In its Banking Sector Report for the quarter ending March 2015, the Reserve Bank of Zimbabwe highlighted that credit risk is the major risk facing the banking sector as evidenced by the average non-performing loans to total loans (NPL/TL) ratio of 15.19% as at 31 March 2015. Further, the banking sector registered a decline in aggregate net profit from $22.40 million in the quarter ended 31 March 2014 to $4.02 million for the quarter ended 31 March 2015. The deterioration in aggregate net profit was largely attributed to loan impairment charges, which increased from $12.31 million as at 31 March 2014 to $40.18 million as at 31 March 2015.
The question is therefore, which factors have contributed to the decline in credit growth and to what extent can this be explained by the increase in the level of NPLs?
OBJECTIVES OF THE STUDY
The main purpose of this study is to examine the impact of non-performing loans on bank lending by commercial banks in Zimbabwe during the period 2010 to 2014.
The study will pursue the following specific objectives:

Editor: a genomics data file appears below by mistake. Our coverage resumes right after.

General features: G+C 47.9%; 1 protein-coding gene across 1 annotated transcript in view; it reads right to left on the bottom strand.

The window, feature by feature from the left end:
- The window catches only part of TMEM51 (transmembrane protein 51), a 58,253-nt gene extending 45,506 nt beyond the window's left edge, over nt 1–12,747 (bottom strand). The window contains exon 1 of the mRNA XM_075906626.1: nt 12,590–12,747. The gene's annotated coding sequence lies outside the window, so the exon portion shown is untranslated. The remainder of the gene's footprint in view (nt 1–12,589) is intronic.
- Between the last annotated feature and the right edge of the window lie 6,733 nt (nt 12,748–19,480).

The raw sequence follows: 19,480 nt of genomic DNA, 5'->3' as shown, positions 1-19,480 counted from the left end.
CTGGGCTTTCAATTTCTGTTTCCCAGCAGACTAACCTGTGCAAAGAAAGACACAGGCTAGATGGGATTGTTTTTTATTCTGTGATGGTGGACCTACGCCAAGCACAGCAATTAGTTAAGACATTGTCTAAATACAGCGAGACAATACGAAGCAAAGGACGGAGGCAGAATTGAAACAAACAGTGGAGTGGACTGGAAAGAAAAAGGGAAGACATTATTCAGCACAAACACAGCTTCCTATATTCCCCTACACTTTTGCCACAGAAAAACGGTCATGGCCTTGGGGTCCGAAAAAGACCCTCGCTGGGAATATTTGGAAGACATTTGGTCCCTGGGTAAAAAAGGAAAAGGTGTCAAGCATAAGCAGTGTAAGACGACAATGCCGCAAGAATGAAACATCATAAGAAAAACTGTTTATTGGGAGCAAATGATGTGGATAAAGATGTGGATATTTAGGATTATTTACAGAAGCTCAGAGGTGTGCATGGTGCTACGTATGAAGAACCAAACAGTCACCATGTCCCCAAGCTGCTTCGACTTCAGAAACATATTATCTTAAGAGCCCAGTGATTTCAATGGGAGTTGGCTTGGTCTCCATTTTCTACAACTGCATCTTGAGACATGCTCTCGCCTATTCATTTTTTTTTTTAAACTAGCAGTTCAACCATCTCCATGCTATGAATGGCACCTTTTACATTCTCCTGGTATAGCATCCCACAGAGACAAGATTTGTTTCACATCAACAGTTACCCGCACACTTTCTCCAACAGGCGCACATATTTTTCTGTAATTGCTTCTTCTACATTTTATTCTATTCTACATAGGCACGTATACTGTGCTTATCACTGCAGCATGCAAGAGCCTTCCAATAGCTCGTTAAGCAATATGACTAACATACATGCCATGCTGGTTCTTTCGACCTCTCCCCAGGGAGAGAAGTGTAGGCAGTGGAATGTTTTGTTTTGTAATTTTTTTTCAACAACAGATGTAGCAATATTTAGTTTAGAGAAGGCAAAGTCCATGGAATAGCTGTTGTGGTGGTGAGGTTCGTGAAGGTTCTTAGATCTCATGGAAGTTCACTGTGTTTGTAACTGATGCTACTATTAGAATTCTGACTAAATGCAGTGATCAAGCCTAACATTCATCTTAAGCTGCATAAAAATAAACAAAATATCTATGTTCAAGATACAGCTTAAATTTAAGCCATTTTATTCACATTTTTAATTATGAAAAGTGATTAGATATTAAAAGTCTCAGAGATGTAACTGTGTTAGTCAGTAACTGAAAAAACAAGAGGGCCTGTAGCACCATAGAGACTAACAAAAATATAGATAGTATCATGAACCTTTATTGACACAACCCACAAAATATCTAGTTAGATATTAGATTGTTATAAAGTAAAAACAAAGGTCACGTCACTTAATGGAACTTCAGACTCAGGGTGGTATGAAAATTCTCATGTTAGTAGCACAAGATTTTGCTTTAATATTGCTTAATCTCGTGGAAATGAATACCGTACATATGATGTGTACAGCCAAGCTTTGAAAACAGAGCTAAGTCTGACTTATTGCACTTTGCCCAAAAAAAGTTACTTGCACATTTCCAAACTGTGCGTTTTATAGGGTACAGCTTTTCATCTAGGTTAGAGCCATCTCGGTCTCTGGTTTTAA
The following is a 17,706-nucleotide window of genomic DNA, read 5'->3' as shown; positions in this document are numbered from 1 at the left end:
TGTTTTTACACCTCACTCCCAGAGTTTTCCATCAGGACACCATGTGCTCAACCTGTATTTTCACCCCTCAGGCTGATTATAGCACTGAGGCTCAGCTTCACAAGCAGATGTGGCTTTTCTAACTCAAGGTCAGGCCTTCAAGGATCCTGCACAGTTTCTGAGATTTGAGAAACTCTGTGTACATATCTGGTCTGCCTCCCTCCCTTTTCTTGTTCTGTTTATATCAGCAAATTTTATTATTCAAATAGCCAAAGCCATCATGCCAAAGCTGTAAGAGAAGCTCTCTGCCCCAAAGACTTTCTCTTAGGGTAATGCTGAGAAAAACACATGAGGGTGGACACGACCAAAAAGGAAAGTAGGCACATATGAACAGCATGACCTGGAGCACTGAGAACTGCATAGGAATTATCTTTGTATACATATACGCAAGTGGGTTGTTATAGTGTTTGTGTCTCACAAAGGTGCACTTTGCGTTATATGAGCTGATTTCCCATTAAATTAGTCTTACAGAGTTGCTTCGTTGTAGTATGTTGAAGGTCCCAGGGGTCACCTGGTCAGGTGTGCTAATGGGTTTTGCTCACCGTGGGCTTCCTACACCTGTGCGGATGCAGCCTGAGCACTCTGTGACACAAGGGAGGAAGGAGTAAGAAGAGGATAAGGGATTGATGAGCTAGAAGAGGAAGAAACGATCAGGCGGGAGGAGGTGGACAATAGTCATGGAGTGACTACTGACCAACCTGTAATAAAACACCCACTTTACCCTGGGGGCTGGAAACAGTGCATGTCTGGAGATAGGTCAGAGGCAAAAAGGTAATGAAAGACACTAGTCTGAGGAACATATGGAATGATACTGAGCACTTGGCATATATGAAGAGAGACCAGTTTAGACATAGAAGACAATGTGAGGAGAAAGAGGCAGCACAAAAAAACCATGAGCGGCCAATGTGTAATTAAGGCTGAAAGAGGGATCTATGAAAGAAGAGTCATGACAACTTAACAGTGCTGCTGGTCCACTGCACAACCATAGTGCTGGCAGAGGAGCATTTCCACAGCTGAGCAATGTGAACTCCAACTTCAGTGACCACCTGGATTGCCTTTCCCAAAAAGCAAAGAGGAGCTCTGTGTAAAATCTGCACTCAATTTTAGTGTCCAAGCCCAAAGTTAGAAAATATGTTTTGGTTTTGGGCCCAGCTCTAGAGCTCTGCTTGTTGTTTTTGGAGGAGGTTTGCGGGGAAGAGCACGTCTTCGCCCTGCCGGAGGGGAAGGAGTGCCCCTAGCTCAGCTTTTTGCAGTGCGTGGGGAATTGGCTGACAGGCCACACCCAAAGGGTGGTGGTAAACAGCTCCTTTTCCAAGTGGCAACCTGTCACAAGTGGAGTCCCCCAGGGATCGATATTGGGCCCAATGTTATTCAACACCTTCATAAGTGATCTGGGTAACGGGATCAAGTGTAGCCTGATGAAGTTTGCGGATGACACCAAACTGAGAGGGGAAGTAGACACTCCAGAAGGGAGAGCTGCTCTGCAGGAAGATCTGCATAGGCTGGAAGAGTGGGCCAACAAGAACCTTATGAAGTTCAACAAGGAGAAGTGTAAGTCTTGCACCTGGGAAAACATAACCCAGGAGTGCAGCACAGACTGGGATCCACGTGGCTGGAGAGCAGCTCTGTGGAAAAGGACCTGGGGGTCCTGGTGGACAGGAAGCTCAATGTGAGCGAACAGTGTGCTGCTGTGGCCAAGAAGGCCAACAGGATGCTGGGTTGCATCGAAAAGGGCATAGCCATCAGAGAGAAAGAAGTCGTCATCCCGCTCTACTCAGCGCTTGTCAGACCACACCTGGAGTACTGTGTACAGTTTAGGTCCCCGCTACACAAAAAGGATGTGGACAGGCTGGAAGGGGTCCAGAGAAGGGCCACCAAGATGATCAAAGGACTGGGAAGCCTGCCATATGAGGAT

‘ To determine the extent to which NPLs affect growth in loans;
‘ To examine the causality between NPL and Bank lending;
‘ To establish other determinants of bank lending
The study will seek to answer the following questions:
‘ What has been the impact of the high level of NPLs on lending by banks?
‘ What is the direction of causality?
The hypotheses tested in this study are:
H0: The level of NPLs has no statistically significant impact on loan growth in Zimbabwe
H1: The level of NPLs has a significant impact on loan growth in Zimbabwe
SIGNFICANCE OF THE STUDY
The research seeks to focus on the impact of NPLs on banks’ lending in Zimbabwe under the multi-currency period. The NPLs, apart from being a source of concern for financial stability have led to a decrease in credit growth and fall in economic activity. Since the incurrence of bad loans is part of the normal bank business it is important that regulatory authorities can establish threshold for bad loans above which action should be taken.
A number of studies have been done on the causes of high NPLs in Zimbabwe (Mabvure T et al, 2012, Chikoko L et al, 2012). However, literature to examine the impact of NPLs on lending is limited. This study therefore seeks to contribute to this study by assessing the extent to which the high levels of NPLs have constrained the growth of credit in Zimbabwe under the multi-currency system.
ORGANISATION OF THE PAPER
The study seeks to evaluate how NPLs impact on the lending behavior of commercial banks in Zimbabwe. The rest of the study will be organized into section 2 focusing on how the behavior of bank lending is affected the growth of NPLs, section 3 reviews the empirical literature, the methodology is discussed in section 4 and discussion of findings dealt with in section 5. Section 6 concludes the study.